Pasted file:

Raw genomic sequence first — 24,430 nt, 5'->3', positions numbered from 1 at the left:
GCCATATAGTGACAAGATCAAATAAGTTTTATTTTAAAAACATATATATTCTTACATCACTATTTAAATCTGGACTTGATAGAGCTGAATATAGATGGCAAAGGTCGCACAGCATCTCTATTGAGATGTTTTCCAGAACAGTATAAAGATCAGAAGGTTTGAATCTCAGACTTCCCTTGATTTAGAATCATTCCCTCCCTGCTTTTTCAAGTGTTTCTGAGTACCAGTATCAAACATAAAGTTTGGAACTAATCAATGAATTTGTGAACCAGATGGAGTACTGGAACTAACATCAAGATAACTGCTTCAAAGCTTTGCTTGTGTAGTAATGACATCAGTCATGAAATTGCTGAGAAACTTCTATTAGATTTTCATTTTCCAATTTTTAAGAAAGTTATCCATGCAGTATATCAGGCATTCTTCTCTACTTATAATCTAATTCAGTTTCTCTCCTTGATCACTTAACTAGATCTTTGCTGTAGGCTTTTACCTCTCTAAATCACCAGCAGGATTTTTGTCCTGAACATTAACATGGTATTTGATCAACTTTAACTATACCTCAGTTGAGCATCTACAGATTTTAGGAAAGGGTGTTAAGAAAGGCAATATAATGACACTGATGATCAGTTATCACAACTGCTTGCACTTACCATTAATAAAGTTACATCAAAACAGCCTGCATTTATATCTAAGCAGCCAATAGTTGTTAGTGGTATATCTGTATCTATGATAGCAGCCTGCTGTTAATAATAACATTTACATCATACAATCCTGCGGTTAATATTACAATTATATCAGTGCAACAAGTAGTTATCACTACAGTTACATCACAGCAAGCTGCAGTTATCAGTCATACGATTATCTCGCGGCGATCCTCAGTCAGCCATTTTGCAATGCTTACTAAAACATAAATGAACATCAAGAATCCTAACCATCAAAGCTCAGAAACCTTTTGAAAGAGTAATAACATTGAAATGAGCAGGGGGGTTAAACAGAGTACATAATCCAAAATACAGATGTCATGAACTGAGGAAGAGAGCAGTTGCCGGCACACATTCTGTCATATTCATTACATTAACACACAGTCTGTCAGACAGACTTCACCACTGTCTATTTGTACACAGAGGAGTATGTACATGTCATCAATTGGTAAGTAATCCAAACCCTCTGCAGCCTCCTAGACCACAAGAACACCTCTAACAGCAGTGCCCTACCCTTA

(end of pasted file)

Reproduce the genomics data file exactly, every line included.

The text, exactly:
Raw genomic sequence first — 24,430 nt, 5'->3', positions numbered from 1 at the left:
GCCATATAGTGACAAGATCAAATAAGTTTTATTTTAAAAACATATATATTCTTACATCACTATTTAAATCTGGACTTGATAGAGCTGAATATAGATGGCAAAGGTCGCACAGCATCTCTATTGAGATGTTTTCCAGAACAGTATAAAGATCAGAAGGTTTGAATCTCAGACTTCCCTTGATTTAGAATCATTCCCTCCCTGCTTTTTCAAGTGTTTCTGAGTACCAGTATCAAACATAAAGTTTGGAACTAATCAATGAATTTGTGAACCAGATGGAGTACTGGAACTAACATCAAGATAACTGCTTCAAAGCTTTGCTTGTGTAGTAATGACATCAGTCATGAAATTGCTGAGAAACTTCTATTAGATTTTCATTTTCCAATTTTTAAGAAAGTTATCCATGCAGTATATCAGGCATTCTTCTCTACTTATAATCTAATTCAGTTTCTCTCCTTGATCACTTAACTAGATCTTTGCTGTAGGCTTTTACCTCTCTAAATCACCAGCAGGATTTTTGTCCTGAACATTAACATGGTATTTGATCAACTTTAACTATACCTCAGTTGAGCATCTACAGATTTTAGGAAAGGGTGTTAAGAAAGGCAATATAATGACACTGATGATCAGTTATCACAACTGCTTGCACTTACCATTAATAAAGTTACATCAAAACAGCCTGCATTTATATCTAAGCAGCCAATAGTTGTTAGTGGTATATCTGTATCTATGATAGCAGCCTGCTGTTAATAATAACATTTACATCATACAATCCTGCGGTTAATATTACAATTATATCAGTGCAACAAGTAGTTATCACTACAGTTACATCACAGCAAGCTGCAGTTATCAGTCATACGATTATCTCGCGGCGATCCTCAGTCAGCCATTTTGCAATGCTTACTAAAACATAAATGAACATCAAGAATCCTAACCATCAAAGCTCAGAAACCTTTTGAAAGAGTAATAACATTGAAATGAGCAGGGGGGTTAAACAGAGTACATAATCCAAAATACAGATGTCATGAACTGAGGAAGAGAGCAGTTGCCGGCACACATTCTGTCATATTCATTACATTAACACACAGTCTGTCAGACAGACTTCACCACTGTCTATTTGTACACAGAGGAGTATGTACATGTCATCAATTGGTAAGTAATCCAAACCCTCTGCAGCCTCCTAGACCACAAGAACACCTCTAACAGCAGTGCCCTACCCTTA